Climate change, the Arctic and the colonial imagination

There is a certain North American arrogance that our 'first world' privilege will buffer us from the effects of climate change, that ‘other' countries such as Bangladesh or small island nations such as the Marshall Islands will take the brunt of such climate change consequences such as a warming planet or rising sea levels.

In this way, we have ‘othered’ the experience of climate change. Here in Toronto, we joke about our new mild winters and lament that children no longer get to skip class because of snow days.

Outside of North America, it is Indigenous, non-white and non-Western other that will burn or drown, to the point that effected nations are seeking to use the law to get the attention of the developing world.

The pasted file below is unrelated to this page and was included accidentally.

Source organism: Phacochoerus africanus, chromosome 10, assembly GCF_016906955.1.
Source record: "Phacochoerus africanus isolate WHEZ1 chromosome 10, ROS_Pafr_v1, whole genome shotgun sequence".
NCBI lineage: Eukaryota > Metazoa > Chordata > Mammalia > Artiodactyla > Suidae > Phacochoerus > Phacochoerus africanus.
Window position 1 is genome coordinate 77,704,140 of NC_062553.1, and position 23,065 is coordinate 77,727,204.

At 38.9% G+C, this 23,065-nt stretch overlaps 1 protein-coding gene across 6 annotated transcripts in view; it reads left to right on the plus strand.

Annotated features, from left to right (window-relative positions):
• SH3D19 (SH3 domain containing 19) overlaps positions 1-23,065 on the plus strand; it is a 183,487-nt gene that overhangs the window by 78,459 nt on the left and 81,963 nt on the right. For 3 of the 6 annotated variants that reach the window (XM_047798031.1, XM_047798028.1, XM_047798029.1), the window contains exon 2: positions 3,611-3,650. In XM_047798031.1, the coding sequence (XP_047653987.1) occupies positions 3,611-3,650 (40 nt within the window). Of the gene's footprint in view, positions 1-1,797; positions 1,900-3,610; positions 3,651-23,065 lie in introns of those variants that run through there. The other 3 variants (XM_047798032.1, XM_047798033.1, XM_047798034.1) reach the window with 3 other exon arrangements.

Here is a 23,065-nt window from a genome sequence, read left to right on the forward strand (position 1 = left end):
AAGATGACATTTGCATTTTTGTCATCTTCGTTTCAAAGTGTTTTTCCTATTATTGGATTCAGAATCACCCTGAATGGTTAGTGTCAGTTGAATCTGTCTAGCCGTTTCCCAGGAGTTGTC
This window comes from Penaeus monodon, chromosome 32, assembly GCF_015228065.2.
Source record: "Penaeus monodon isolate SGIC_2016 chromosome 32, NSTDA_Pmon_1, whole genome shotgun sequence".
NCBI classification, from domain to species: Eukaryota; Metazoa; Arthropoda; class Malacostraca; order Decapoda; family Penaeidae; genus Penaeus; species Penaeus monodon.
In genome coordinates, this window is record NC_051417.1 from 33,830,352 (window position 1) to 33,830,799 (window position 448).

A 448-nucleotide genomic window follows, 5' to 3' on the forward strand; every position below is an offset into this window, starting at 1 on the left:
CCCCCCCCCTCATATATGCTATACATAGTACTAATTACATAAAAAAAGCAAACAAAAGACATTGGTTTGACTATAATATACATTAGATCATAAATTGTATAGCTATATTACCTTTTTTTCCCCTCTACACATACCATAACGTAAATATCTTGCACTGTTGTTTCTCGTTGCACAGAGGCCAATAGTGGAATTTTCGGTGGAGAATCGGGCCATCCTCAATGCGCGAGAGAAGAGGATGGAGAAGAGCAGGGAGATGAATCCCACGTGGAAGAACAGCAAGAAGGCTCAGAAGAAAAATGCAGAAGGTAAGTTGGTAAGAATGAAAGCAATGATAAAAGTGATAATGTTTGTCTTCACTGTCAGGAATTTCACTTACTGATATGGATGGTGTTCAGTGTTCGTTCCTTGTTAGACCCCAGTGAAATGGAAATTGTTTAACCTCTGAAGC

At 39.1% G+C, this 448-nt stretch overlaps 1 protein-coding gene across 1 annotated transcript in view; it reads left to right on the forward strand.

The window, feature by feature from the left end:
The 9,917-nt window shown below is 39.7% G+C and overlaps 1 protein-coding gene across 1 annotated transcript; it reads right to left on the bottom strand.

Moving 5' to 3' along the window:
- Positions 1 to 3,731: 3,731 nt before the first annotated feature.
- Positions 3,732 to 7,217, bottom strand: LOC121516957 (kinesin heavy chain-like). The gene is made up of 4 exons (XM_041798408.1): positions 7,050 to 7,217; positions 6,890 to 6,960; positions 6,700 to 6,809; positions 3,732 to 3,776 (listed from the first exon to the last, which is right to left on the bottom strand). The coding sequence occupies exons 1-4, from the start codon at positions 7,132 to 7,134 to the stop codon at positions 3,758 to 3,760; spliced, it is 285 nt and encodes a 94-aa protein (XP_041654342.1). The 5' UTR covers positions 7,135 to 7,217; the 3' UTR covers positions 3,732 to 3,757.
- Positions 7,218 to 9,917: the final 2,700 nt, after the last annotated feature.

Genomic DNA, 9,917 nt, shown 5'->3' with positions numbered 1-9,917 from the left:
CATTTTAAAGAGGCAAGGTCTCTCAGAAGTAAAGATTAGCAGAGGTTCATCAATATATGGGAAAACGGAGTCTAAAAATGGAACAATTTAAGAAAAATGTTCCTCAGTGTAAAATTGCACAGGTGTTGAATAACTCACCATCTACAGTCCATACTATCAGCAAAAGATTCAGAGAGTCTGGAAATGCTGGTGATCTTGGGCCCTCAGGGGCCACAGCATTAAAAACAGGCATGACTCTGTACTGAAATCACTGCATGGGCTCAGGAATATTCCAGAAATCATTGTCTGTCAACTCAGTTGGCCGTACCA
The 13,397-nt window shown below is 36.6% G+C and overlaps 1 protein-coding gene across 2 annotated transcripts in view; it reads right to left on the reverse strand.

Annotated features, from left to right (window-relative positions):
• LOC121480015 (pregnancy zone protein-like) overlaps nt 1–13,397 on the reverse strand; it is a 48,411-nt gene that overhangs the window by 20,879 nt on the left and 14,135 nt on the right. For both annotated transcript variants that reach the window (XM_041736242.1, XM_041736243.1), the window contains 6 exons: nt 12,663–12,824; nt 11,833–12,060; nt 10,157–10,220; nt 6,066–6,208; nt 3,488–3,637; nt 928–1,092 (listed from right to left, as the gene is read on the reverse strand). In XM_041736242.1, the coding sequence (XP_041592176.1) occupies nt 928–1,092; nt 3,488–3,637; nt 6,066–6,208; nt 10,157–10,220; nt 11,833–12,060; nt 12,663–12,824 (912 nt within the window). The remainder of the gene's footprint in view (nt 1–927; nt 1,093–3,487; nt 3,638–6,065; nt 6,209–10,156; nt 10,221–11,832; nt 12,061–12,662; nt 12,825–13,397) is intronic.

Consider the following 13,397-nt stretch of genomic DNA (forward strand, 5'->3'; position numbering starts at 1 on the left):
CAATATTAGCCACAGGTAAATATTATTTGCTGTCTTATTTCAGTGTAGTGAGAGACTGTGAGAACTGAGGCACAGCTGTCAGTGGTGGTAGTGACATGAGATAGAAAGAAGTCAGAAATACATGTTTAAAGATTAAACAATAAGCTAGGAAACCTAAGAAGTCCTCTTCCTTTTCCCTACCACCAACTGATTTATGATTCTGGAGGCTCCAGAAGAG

Small island nations plead for world’s attention

On February 3, 2012, at the United Nations, small island states such as Grenada and Palau joined together to seek an advisory opinion from the International Court of Justice regarding the potential damages resulting from climate change.

Stuart Beck, Palau’s Permanent Representative to UN, in response to concerns from members about the differing awareness levels regarding climate change and the discrepancies in concern between developing and developed nations, described the effects already seen in Palau. He went on to question the response from the United States if flooding was occurring in Manhattan instead.

President Johnson Toribiong of Palau warned other UN member states, “Within a generation, rising seas threaten to swallow entire countries along with their unique histories, languages and cultures”.

Leaders from countries impacted by climate change went on to warn that the changes in the Pacific would accelerate the “cascading effect” of climate change all over the world. But who is listening?

FULL ARTICLE: Climate change, the Arctic and the colonial imagination.

About Kurly Tlapoyawa (1010 Articles)

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